comp ecol trans small


richness 4271As biologists we are more and more confronted with problems that are not exactly of biological nature (if such problems ever existed). The sheer amount of data in molecular biology that commonly research teams in this field are facing is paralleled by the growing amount of ecological data. And as the advances in genomics and molecular biology forced the emergence of a new discipline of bio-informatics, ecology still anticipates such a transformation.

This site is intended to provide help for other biologists and interested audience by providing R code to deal with large amount of data in two particular fields of ecology: macroecology and movement ecology.

The code that is presented here is of course one way of approaching the problems and should be viewed as suggestions to how problems could be tackled, rather than strict recipes that will fail if deviated from. Most of this code has been gathered while we were trying to solve our sometimes low level problems, with skills we didn't possess at that time. The codes therefore reflect our progress and achievements and are roughly ordered in an increasing level of complexity. Of course we are not responsible for any good or bad that may come out of the use of the code.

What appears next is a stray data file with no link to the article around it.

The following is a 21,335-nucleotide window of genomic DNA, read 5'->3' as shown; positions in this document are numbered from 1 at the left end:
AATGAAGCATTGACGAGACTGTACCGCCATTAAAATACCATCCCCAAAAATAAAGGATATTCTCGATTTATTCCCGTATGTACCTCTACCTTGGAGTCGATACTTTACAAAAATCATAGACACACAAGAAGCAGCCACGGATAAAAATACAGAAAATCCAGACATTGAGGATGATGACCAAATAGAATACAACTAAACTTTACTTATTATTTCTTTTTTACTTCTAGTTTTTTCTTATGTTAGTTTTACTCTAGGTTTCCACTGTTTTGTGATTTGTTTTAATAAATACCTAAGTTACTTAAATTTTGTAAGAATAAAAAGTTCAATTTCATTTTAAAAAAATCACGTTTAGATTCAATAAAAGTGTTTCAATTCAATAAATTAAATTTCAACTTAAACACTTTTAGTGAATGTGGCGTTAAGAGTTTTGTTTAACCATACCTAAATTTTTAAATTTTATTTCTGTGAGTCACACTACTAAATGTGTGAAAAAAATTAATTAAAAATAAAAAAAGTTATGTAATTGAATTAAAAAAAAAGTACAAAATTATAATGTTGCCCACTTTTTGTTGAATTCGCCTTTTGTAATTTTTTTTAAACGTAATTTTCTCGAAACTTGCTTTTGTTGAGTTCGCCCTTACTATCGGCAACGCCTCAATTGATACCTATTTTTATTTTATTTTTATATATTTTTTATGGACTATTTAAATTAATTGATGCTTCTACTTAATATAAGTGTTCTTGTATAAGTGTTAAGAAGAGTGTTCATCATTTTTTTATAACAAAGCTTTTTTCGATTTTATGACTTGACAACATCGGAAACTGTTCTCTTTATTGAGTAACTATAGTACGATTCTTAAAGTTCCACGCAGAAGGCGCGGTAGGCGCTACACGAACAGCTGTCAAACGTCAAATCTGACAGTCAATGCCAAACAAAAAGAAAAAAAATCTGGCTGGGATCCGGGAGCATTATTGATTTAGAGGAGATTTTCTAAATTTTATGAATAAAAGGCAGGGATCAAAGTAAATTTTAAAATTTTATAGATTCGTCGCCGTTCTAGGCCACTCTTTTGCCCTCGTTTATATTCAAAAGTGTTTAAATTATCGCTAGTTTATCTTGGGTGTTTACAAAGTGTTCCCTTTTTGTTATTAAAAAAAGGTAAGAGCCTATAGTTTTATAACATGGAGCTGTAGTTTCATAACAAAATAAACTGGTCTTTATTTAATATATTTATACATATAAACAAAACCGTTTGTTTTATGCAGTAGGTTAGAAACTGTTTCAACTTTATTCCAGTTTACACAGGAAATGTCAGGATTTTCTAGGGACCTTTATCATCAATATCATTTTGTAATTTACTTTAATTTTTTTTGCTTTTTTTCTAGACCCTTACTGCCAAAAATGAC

General suggestions and non-specific code:

This part contains mainly generic insight around the use of R, some efficiency issues, as there are some times alternative ways to do the same, and finally bits of useful code that cannot clearly be associated to either of the two other sections.

Movement ecology:

In this section we will post the code that was used in a tutorial/problem based learning session on movement analysis. The movement ecology section is thus organised in problems and the series of possible solutions with clearly increasing complexity from reading to plotting to analysing movement.


Here we deal mostly with range maps from which we derive species richness, extract geographical values such as mean temperature etc. Topics will shift from the currently more data extraction concentrated issues towards analytical i.e. statistical problems solving on a spatial level.

Concluding notes:

The code, as I mentioned, might not be the most elegant way or fastest possible to solve a particular problem, but they worked for me. At least they can give some ideas about how I solved some problems, and inspire others to give it a try. Here you will find only limited information as to how the basics of R work. There is plenty of help out there aimed at getting people going. Instead, here you will find ways of dealing with spatial data in R, more precisely code examples. As more problems will appear and hopefully be solved, new code examples will be posted.ä

Web resources:

R spatial projects site
(official R site)

Roger Bivand's R page
(concise summary and good collection of R resources)

NCEAS wiki page on spatial R
(short and basic, but helpful at the start)

NCEAS geospatial data analysis
(very rich and helpful not only for ecologists)

(helpful general resource for R newbies)